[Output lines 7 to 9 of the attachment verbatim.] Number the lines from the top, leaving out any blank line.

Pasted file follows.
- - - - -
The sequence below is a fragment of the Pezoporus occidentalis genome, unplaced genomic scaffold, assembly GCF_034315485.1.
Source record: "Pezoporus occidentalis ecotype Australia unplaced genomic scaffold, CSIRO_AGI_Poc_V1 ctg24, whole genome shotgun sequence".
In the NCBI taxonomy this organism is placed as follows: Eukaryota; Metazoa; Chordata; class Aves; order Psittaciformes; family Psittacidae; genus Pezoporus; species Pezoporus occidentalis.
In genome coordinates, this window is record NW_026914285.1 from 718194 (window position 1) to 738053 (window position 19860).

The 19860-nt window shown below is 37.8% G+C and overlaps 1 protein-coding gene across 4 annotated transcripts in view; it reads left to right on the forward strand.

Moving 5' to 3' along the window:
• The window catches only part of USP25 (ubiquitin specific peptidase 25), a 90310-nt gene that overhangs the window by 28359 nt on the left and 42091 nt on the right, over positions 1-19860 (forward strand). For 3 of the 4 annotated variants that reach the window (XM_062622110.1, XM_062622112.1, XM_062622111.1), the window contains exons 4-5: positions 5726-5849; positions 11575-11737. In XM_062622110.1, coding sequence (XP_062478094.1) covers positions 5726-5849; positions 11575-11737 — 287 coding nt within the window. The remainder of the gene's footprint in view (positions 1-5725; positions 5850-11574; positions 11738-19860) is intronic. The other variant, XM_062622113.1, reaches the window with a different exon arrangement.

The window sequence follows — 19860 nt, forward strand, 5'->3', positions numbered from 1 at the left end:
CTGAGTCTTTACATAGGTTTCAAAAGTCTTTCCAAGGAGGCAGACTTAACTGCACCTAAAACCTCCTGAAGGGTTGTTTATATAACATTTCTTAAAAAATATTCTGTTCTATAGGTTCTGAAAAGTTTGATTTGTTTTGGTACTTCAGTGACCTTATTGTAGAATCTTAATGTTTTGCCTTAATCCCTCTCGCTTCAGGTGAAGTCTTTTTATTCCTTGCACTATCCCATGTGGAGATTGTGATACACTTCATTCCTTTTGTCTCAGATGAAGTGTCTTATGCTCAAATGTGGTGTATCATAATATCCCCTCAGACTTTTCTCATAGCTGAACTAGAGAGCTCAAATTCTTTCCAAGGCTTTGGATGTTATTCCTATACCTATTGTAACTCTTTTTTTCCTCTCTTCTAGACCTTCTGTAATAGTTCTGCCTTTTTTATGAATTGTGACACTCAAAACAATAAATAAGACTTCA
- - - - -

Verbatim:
• The window catches only part of USP25 (ubiquitin specific peptidase 25), a 90310-nt gene that overhangs the window by 28359 nt on the left and 42091 nt on the right, over positions 1-19860 (forward strand). For 3 of the 4 annotated variants that reach the window (XM_062622110.1, XM_062622112.1, XM_062622111.1), the window contains exons 4-5: positions 5726-5849; positions 11575-11737. In XM_062622110.1, coding sequence (XP_062478094.1) covers positions 5726-5849; positions 11575-11737 — 287 coding nt within the window. The remainder of the gene's footprint in view (positions 1-5725; positions 5850-11574; positions 11738-19860) is intronic. The other variant, XM_062622113.1, reaches the window with a different exon arrangement.

The window sequence follows — 19860 nt, forward strand, 5'->3', positions numbered from 1 at the left end:
CTGAGTCTTTACATAGGTTTCAAAAGTCTTTCCAAGGAGGCAGACTTAACTGCACCTAAAACCTCCTGAAGGGTTGTTTATATAACATTTCTTAAAAAATATTCTGTTCTATAGGTTCTGAAAAGTTTGATTTGTTTTGGTACTTCAGTGACCTTATTGTAGAATCTTAATGTTTTGCCTTAATCCCTCTCGCTTCAGGTGAAGTCTTTTTATTCCTTGCACTATCCCATGTGGAGATTGTGATACACTTCATTCCTTTTGTCTCAGATGAAGTGTCTTATGCTCAAATGTGGTGTATCATAATATCCCCTCAGACTTTTCTCATAGCTGAACTAGAGAGCTCAAATTCTTTCCAAGGCTTTGGATGTTATTCCTATACCTATTGTAACTCTTTTTTTCCTCTCTTCTAGACCTTCTGTAATAGTTCTGCCTTTTTTATGAATTGTGACACTCAAAACAATAAATAAGACTTCA